Marc Wenger is one of Long Island's top attorneys representing employers and senior management in employment-related matters, heading a key team in the Melville, N.Y., office of the respected firm Jackson Lewis LLP. Wenger leads the firm's litigation practice on Long Island, where Jackson Lewis, with 47 offices nationally, has a diverse range of clients, from Fortune 100 corporations to small service businesses. Energetic and intensely competitive, yet by all accounts pragmatic and a team player, the 51-year-old Wenger has helped define a culture that's spurred Jackson Lewis's explosive growth over the last decade. A native of Sea Cliff on Long Island's North Shore, Wenger was captain of his North Shore High School baseball and basketball teams before heading on to Columbia University. He played JV basketball there until a serious ankle injury cut short his career (remarkably, he still plays competitively today; his ankle "hurts all the time, but I still enjoy the game and the people I play with.") He says he was drawn to the law because of lifelong interest in politics, and a natural curiosity to "understand how the world works - and how it works is often grounded in the legal system." He adds, "I was cut out to be a lawyer - I'm analytical by nature." He went straight to law school, where he excelled; "I was gravitating to litigation even then. The fact is, litigation was always what I believed being a lawyer was all about." As such he eschewed transactional work, and when he joined the Manhattan office of Vedder Price, decided to focus on employment litigation. "The subject matter was always fascinating, personal and diverse. I loved the work from day one and wanted to make a career of it." An early mentor, Alan M. Koral, head of the firm's New York office, groomed Wenger with a strong emphasis on legal writing, an essential skill in any successful legal career.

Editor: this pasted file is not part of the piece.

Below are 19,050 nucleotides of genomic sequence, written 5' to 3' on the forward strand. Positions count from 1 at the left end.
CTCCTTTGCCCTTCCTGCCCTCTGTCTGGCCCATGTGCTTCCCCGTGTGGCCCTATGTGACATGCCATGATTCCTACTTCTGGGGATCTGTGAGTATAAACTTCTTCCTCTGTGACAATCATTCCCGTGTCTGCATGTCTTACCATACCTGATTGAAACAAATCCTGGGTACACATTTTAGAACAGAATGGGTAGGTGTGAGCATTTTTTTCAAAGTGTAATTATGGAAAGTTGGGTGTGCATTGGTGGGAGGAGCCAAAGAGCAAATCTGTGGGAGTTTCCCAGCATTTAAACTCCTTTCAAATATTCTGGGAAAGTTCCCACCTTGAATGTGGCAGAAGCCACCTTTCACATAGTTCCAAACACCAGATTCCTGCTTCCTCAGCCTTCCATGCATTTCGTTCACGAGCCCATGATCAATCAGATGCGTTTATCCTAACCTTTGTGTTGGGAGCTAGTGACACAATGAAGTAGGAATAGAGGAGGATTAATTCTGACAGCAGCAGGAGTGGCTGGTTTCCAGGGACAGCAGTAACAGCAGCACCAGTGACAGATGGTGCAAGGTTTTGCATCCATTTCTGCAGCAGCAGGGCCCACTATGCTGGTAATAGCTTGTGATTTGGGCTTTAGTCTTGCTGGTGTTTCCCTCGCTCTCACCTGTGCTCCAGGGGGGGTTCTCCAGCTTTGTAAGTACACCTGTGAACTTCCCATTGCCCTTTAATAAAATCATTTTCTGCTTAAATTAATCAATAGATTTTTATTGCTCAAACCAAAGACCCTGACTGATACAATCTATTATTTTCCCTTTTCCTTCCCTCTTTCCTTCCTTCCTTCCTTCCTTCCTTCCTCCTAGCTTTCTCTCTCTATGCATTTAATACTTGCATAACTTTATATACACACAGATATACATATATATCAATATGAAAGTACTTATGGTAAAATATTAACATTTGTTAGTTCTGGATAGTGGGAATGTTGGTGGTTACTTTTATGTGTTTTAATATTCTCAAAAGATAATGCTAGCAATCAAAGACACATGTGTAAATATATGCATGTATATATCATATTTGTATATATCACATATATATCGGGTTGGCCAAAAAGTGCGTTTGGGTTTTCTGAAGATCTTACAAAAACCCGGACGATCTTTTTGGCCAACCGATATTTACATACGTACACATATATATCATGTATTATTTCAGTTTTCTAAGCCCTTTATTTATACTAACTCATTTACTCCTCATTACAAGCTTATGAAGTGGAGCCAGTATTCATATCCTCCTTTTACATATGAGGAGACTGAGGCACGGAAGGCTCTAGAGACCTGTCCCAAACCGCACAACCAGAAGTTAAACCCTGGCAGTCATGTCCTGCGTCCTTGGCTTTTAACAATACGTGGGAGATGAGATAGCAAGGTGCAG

In the mid-90s, Wenger, with a young family and living and working in Manhattan, sat down with Jackson Lewis partners Paul Siegel and Mark Sussman, as well as the late Matthew Halpern. The trio headed Jackson Lewis's fast-growing Long Island office. It was "as if we'd been best friends for years," Wenger recalls. That group trust and confidence translated into a powerhouse practice, as the partners (Halpern passed away suddenly in 2009) built a Long Island client base, whose needs ranged from defense of major class-action claims to discrimination claims and other employment issues. Over the last decade Wenger's Long Island office has mirrored much of Jackson Lewis's tremendous growth (His office had about 12 lawyers when he joined it; today it's 30 and adding more). That stems in part from the firm's effective defense of class-action litigation against such industries as mortgage and finance, consumer-product sales, and defense contractors. In some cases Jackson Lewis's defense of class-action wage-and-hour claims saved -- and even improved -- the viability of those businesses.
Today Wenger, beyond his role as head of litigation, maintains close contact with Long Island's employer community through frequent speaking engagements for trade organizations and bar associations, among others. Well before any trial, Wenger is advising employers on positive workplace policies and preventive strategies. Finding positive solutions for our clients is "more than a motto - it's how we've built our firm." Wenger and his family today live in Sea Cliff, a few blocks from where he grew up. Away from the office, he enjoys coaching youth sports and, whenever possible, playing basketball at the local gym.